Thomas Cooke

(1703—1756) translator and writer

Related Overviews

Alexander Pope (1688—1744) poet

Jonathan Swift (1667—1745) writer and dean of St Patrick's Cathedral, Dublin


Samuel Clarke (1675—1729) theologian and philosopher

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'Thomas Cooke' can also refer to...

Sir Thomas Cooke (c. 1648—1709) merchant

Thomas Cooke (1807—1868) optician

Thomas Cooke (1763—1818) writer on physiognomy

Thomas Cooke (1722—1783) Church of England clergyman and eccentric

Thomas Simpson Cooke (1782—1848) singer and composer


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Thomas Cooke was born on 16 December 1703 in Braintree, Essex, and died on 20 December 1756. He is remembered for his translation (1728) of Hesiod, which earned him the soubriquet ‘Hesiod Cooke’. He was one of the century's most enterprising authors, writing poems and plays, translating the classics, and acting as editor and author for the literary journal, the Craftsman. He was just nineteen when he began his literary career, with a poem on the death of the Duke of Marlborough, and in 1725 he published his Battle of the Poets, in which he pilloried Pope, Swift and their circle. His best works are probably his translations of the classics, most notably his edition of Terence (1734). He is said to have produced a translation of Cicero's De natura deorum in 1737, but no copy has been traced. His literary undertakings did not earn him much money; he was almost always in debt.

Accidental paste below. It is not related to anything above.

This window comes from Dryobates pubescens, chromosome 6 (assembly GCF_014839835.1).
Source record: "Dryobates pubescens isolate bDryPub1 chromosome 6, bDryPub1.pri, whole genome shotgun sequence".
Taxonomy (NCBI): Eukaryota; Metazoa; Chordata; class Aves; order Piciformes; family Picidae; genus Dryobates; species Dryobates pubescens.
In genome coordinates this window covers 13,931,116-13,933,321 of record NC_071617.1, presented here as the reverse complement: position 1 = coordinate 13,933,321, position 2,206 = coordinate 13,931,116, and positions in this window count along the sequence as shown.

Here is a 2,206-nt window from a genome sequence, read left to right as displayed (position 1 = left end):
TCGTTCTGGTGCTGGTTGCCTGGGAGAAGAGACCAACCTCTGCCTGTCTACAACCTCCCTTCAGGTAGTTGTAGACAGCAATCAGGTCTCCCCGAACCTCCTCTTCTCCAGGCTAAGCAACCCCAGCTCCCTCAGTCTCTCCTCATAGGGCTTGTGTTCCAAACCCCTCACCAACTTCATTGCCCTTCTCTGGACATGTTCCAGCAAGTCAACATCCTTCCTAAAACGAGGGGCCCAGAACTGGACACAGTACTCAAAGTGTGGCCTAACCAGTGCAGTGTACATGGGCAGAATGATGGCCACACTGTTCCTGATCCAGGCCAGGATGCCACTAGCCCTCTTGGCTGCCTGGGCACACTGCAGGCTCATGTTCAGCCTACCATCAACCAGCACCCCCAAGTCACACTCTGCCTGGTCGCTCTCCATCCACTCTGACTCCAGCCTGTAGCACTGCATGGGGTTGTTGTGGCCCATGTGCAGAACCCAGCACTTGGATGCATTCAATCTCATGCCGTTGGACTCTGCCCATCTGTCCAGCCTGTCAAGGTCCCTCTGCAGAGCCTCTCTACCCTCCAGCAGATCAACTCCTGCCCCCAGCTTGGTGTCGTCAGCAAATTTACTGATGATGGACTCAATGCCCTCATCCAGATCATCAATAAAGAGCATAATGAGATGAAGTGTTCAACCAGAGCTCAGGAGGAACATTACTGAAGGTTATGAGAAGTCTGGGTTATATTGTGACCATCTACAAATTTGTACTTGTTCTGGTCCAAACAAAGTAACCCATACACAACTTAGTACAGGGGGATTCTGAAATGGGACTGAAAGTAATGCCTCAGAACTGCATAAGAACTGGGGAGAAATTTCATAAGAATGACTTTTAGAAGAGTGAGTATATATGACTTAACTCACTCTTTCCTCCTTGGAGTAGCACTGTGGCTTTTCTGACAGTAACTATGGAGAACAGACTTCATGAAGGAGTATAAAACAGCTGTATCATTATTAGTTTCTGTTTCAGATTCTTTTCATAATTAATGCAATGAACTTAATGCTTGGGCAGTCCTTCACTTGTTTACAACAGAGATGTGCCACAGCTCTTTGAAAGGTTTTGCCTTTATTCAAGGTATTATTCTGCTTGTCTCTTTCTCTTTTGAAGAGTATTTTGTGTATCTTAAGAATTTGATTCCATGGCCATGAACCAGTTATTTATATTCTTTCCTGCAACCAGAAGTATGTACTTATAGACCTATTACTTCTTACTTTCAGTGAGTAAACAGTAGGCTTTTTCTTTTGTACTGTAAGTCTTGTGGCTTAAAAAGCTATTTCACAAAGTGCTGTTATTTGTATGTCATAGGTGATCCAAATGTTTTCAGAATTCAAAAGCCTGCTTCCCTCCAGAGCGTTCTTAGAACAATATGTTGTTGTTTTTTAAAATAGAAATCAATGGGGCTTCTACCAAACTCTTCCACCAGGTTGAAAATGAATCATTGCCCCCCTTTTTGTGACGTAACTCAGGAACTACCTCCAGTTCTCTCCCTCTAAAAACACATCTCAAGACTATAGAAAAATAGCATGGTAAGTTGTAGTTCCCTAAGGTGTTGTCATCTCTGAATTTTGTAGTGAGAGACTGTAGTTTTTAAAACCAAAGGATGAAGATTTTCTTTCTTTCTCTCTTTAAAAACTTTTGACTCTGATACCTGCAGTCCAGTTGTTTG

From The Continuum Encyclopedia of British Philosophy in Oxford Reference.

Subjects: Philosophy.

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